Then the German theologian got to the heart of the matter: “There are too many contrary instances of popes the Holy Spirit obviously would not have picked!”

  7. johnhenrycn says:

    mmvc (or mmve according to the New Jerusalem Bible favoured by Toad and our dearly departed John Kehoe) I do think Mundabor is a nut, but I can’t help loving him. More seriously, can you give a link to that quote from Pope Benedict? You are always honest, but I’d like to see the speech in full.

  8. johnhenrycn says:

    Geoff K: why am I not surprised that you don’t know what day it is in Perth?

  9. johnhenrycn says:

    “If the abominable Toad – rather than JH – had objected (which he did) to the original appalling headline…”

    Did you really? Your comments are not usually deleted in full – just the silly bits. Can you show us an accurate copy of your comment where your motive was strictly to defend the Pope from calumny, and nothing else, like I did? Oh, sorry, you don’t save your comments because…why?

  10. mmvc says:

    ‘You are always honest…’

    I wish I were; ‘work in progress’, I’m afraid. You’re very kind though, JH🙂

    ‘…I’d like to see the speech in full’

    Well it wasn’t a speech as such. It was the response the then Cardinal Joseph Ratzinger gave when asked on Bavarian television in 1997 about the collaboration of the Holy Spirit in the election of a pope. I believe that John Allen first referred to it in this article and it was then picked up by many others in the run up to the last conclave:

    https://www.ncronline.org/blogs/all-things-catholic/quick-course-conclave-101

    And here’s a transcript of the entire interview in German:
    http://www.freeforumzone.com/discussione.aspx?idd=354925

  11. johnhenrycn says:

    Rindfleischetikettierungsueberwachungsaufgabenuebertragungsgesetz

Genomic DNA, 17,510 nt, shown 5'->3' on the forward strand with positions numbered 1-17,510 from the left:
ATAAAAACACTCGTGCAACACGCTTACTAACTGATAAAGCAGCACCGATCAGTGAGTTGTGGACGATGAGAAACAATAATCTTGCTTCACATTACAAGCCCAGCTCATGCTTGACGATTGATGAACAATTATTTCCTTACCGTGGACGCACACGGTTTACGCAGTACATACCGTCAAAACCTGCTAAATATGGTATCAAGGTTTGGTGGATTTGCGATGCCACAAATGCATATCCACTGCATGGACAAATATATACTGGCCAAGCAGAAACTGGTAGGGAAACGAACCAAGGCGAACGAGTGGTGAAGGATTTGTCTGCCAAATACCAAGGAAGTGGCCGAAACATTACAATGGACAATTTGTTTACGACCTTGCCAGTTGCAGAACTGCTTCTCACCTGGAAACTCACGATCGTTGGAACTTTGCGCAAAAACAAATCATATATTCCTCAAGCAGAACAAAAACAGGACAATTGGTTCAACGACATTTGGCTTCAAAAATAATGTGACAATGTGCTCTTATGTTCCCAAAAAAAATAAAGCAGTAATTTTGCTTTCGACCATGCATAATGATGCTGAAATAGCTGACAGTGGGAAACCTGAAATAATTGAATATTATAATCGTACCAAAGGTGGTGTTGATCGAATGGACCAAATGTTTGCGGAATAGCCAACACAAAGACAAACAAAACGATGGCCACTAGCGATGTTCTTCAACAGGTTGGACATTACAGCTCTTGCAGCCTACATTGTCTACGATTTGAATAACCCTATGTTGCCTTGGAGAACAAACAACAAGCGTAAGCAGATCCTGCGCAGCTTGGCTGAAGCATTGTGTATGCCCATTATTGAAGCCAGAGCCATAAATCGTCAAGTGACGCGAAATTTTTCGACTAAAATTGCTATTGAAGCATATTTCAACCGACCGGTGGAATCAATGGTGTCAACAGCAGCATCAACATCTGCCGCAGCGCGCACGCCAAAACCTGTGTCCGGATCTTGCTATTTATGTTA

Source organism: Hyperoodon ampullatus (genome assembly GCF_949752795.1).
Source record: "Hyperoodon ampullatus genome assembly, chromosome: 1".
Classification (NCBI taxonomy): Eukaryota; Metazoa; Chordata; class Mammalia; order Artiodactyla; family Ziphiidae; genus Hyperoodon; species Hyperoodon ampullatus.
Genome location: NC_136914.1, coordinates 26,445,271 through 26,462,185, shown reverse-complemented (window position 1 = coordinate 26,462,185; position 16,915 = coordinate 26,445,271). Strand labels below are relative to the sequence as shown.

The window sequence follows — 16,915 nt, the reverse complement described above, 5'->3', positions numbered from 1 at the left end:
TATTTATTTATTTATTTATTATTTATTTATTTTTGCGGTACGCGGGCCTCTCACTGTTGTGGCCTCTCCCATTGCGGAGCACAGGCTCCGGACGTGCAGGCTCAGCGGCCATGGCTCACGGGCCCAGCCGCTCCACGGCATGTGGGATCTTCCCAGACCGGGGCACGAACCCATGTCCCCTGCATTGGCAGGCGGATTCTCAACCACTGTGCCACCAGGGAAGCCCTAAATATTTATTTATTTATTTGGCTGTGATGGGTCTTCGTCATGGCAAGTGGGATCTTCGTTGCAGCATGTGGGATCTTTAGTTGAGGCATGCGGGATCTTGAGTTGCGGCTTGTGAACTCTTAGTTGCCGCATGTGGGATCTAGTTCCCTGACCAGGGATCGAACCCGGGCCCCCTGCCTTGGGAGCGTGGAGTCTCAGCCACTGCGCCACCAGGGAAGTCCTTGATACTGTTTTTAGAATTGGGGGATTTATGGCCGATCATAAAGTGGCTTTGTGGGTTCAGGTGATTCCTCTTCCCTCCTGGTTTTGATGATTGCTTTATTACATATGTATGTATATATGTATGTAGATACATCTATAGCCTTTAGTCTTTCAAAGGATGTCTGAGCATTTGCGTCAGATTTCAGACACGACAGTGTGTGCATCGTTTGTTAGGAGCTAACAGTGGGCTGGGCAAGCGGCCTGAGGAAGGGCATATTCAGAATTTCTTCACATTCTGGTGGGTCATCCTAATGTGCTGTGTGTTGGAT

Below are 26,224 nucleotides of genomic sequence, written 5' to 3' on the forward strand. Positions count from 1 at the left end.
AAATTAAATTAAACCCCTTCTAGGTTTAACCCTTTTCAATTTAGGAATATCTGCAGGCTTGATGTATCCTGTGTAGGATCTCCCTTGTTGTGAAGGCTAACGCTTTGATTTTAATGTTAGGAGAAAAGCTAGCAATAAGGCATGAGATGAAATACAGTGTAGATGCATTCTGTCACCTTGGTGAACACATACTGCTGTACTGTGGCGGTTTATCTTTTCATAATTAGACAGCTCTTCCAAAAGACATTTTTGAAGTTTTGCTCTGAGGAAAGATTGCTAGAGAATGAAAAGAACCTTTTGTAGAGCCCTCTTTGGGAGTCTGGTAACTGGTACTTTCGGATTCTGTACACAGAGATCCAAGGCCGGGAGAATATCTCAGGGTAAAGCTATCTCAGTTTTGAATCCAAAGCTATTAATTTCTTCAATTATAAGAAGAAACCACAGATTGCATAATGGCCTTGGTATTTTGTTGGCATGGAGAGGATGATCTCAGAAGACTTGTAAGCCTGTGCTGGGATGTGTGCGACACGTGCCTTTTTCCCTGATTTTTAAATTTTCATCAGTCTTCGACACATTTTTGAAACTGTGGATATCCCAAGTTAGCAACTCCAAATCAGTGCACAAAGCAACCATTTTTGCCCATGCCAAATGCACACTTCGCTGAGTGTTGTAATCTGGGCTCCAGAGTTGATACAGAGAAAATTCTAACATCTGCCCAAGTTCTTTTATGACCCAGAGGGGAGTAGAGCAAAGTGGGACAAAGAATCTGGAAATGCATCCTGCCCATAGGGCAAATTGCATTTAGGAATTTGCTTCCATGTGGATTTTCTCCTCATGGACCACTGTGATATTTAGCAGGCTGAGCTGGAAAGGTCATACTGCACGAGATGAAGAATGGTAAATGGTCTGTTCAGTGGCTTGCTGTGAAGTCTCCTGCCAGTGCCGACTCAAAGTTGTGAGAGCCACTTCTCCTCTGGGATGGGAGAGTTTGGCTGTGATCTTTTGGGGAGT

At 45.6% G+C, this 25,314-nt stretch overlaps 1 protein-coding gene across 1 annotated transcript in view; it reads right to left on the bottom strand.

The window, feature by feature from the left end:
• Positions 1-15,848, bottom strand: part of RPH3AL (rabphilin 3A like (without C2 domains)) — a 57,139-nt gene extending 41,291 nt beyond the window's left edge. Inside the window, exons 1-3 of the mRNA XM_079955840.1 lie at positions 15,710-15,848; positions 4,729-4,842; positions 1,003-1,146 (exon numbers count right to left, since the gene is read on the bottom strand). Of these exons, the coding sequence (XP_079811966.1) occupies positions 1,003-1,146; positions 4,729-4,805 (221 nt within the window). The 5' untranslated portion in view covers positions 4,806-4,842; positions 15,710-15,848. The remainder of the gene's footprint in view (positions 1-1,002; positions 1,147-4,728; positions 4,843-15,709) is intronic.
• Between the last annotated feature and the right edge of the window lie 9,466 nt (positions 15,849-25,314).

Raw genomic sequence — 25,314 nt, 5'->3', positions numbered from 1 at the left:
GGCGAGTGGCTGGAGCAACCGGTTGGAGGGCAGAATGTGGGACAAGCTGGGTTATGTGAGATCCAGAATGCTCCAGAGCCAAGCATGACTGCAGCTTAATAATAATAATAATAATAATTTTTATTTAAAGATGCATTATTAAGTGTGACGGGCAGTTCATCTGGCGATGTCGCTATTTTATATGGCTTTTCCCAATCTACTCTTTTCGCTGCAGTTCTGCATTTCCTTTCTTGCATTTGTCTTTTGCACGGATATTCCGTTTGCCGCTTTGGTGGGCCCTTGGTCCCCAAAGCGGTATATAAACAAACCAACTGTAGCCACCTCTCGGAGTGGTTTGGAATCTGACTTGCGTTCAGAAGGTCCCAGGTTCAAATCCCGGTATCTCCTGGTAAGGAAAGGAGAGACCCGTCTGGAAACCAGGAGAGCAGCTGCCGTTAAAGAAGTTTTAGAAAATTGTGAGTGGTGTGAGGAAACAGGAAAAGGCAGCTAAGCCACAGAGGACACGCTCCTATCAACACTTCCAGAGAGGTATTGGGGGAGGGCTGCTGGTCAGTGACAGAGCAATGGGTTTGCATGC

German is such a lovely language. I plan on learning it someday.

  12. toadspittle says:

    You misunderstand, JH – and that’s my fault for being unclear. What I meant was – when, like you, I read the headline – I was somewhat dismayed.
    I didn’t write anything, because you seemed to have summed it up already.

  13. mmvc says:

    Toad, I’m surprised you didn’t get in as much of a tizzy over the contents of the article as you did over the headline. For the Pope to equate the disgusting public displays of Islamic barbarism with some strange notion of Christian fundamentalism (murderous fiancés or in-laws!), is what is really appalling and shocking. The headline may have been over the top but let’s not get distracted from the real issue.

  14. Tom Fisher says:

    If I speak of Islamic violence, I must speak of Catholic violence

    Pope Francis really isn’t doing well on this matter. To be fair, he is in a position of global influence, and effective diplomacy is part of his role. The first people to suffer if he inflamed tensions even further would be Christians in the middle east. I’m sure he is aware of that fact when he makes his statements. But I agree that he has failed to get to grips with this issue.

  15. toadspittle says:

    I think the real issue, Mmvc, is how to deal with a small but murderous element in a big, generally reasonably-behaved, religion. It’s only very recently Islam in any form has been causing trouble like this. Yes we can go back to Lepanto and Spain, but Islam and Christianity back then were equally horrible, (in my opinion)
    Not do I have any clue as to deal with Isis, except to kill them all somehow.
    But that’s very difficult – for all sorts of physical and political reasons. Still, it seems the only way. Particularly as we will send the swine (as Kathleen aptly puts it) all to Paradise by doing so – so it’s doing them a real kindness, really.
    The headline irked me because it was a veiled accusation, a sneaky concealed judgement.(also n my opinion) If the article had had the honest, if ham-fisted, nerve to state outright “The Pope is either a fool or a liar,” I might well have commented on that.
    But it didn’t. So I didn’t.
    At the risk of re-igniting a weary old firestorm, I do see some similarities between Francis on Islam, and Puis Xll’s pussy-footing about with Hitler over the Jewish slaughter. Both vainly trying to temper and weigh their words, by not saying outright what they really think – in an attempt to prevent a ghastly situation getting even worse. History will judge them both.